And these cases have much more emotional impact on the victims than typical medical-malpractice matters, the partners note. Often the plaintiffs have deeply mixed feelings about suing.
“Their self-blame is so powerful,” Spero said. “They can hear every expert support them, and still they blame themselves. People don’t like to feel they were victims.”
It’s hard on the lawyers, too.
“This litigation is so intense, very few lawyers could tolerate it,” Spero said. “You have to spend a lot of time with the clients, where in a regular med-mal, your time is with the expert witnesses.”
Spero typically spends a full day or longer on the initial interview with the client, getting to know her, garnering her trust, and determining whether she is credible.
Few cases ever get to the jury. Once there is credible evidence that a sexual relationship took place, defendants typically settle, since such behavior is a clear violation of medical ethics. The partners have lost just one jury trial, in a case involving a male patient and a female therapist who was a drug counselor, where the judge was clearly not sympathetic to the cause of action, Spero recalled.
“We’ve had other cases with male clients and female therapists, and except for a couple of them, all they wanted was their money back for the therapy,” said Jorgenson. Male clients often are embarrassed to paint the relationship as anything but positive, she believes.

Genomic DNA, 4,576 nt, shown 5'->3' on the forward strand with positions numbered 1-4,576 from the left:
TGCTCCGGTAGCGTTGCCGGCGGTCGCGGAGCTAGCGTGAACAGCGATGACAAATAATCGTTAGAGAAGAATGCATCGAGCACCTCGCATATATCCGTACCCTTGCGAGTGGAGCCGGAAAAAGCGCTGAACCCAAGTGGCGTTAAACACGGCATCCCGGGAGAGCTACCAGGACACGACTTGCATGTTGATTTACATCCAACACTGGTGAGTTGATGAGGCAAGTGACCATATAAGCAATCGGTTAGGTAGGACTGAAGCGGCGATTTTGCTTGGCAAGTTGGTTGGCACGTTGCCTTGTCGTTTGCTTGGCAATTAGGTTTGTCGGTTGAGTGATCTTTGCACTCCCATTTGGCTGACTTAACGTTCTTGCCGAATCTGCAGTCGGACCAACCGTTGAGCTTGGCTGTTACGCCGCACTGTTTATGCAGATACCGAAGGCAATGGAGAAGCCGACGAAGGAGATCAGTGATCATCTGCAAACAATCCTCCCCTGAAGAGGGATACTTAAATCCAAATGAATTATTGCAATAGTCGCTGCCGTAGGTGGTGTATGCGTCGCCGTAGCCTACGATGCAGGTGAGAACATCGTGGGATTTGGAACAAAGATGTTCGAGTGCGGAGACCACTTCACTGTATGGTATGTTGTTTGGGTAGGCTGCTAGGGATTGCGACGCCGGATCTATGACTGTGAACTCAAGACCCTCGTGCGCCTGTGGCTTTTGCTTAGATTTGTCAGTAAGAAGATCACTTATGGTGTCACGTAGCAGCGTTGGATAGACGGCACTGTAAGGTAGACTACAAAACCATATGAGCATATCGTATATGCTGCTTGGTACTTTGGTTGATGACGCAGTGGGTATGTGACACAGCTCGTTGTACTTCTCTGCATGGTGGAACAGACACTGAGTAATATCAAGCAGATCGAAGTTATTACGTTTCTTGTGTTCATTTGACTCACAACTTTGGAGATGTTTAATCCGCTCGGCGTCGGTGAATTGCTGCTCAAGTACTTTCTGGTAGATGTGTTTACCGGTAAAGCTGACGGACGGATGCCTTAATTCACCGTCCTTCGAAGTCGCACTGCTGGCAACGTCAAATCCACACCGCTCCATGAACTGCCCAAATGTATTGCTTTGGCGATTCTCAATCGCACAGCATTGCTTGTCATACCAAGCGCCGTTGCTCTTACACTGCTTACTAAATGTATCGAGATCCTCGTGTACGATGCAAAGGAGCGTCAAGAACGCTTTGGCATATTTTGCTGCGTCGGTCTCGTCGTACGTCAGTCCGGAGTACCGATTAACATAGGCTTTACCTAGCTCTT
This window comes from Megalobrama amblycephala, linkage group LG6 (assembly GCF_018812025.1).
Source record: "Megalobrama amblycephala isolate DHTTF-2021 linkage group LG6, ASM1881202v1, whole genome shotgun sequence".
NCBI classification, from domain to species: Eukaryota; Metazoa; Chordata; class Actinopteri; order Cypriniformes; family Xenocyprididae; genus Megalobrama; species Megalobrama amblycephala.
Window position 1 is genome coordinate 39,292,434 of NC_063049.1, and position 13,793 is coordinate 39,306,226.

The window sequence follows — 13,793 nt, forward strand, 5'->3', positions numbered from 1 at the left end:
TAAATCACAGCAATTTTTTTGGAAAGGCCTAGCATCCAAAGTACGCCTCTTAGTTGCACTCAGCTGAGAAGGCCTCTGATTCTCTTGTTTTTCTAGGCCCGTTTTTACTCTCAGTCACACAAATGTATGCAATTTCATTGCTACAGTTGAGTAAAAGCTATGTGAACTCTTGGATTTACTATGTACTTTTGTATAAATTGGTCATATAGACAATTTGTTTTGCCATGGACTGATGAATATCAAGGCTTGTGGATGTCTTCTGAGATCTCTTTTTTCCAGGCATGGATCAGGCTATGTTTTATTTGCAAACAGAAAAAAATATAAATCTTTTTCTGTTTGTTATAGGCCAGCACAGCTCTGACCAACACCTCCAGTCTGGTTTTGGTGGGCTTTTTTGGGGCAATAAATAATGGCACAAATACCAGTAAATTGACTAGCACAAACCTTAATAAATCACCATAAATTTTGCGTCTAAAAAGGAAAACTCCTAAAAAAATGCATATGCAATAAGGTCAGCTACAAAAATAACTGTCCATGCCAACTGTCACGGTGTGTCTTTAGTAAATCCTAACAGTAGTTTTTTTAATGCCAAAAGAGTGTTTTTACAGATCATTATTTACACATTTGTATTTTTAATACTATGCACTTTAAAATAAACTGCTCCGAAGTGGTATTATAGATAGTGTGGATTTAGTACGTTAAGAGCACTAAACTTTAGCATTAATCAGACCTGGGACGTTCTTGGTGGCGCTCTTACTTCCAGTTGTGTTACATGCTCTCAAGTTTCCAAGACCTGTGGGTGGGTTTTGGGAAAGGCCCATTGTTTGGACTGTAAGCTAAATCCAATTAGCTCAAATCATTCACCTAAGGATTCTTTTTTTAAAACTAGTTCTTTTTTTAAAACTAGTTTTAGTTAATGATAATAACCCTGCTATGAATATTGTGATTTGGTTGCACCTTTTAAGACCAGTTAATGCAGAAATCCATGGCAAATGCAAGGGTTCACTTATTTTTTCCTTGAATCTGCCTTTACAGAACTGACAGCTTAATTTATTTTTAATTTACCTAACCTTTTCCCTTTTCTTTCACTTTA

Many victims say their primary goal in these lawsuits is to protect other patients from a doctor’s abuse, Spero said. “We have so many come in here where they don’t even want to know the value of their case,” he said. Often, clients choose not to sue civilly. Instead, they testify before the state board that licenses the therapist, hoping to see his license revoked.
Spero and Jorgenson believe therapists should be required to inform patients, at the start of therapy, that sex is never an appropriate part of the therapeutic relationship. They also believe all therapists should be required to meet regularly with a supervisor or a peer group, to discuss whether a patient relationship is becoming too personal and, if so, to get help.
Jorgenson continues her efforts to pass legislation in every state that criminalizes this behavior. In the meantime, the firm has a heavy caseload and continues to get calls from all over the country. But Jorgenson believes that things are slowing slightly, in large part because public awareness of the issue is making it harder for therapists to abuse their patients.
Both lawyers find the work deeply satisfying. “I don’t see how you can’t feel good about it,” said Jorgenson. “In so many kinds of cases, like divorce, you really could take either side. But here there is clearly only one right side.”
Spero saves the letters that his clients send him, thanking him for his help. “I want my children to know that you can make a difference in this world. Not always a big difference, but in your own way,” he said. “I know we’ve made a dent in this problem.”
-Written by Elaine McArdle August 18, 2003. Questions or comments can be directed to: firstname.lastname@example.org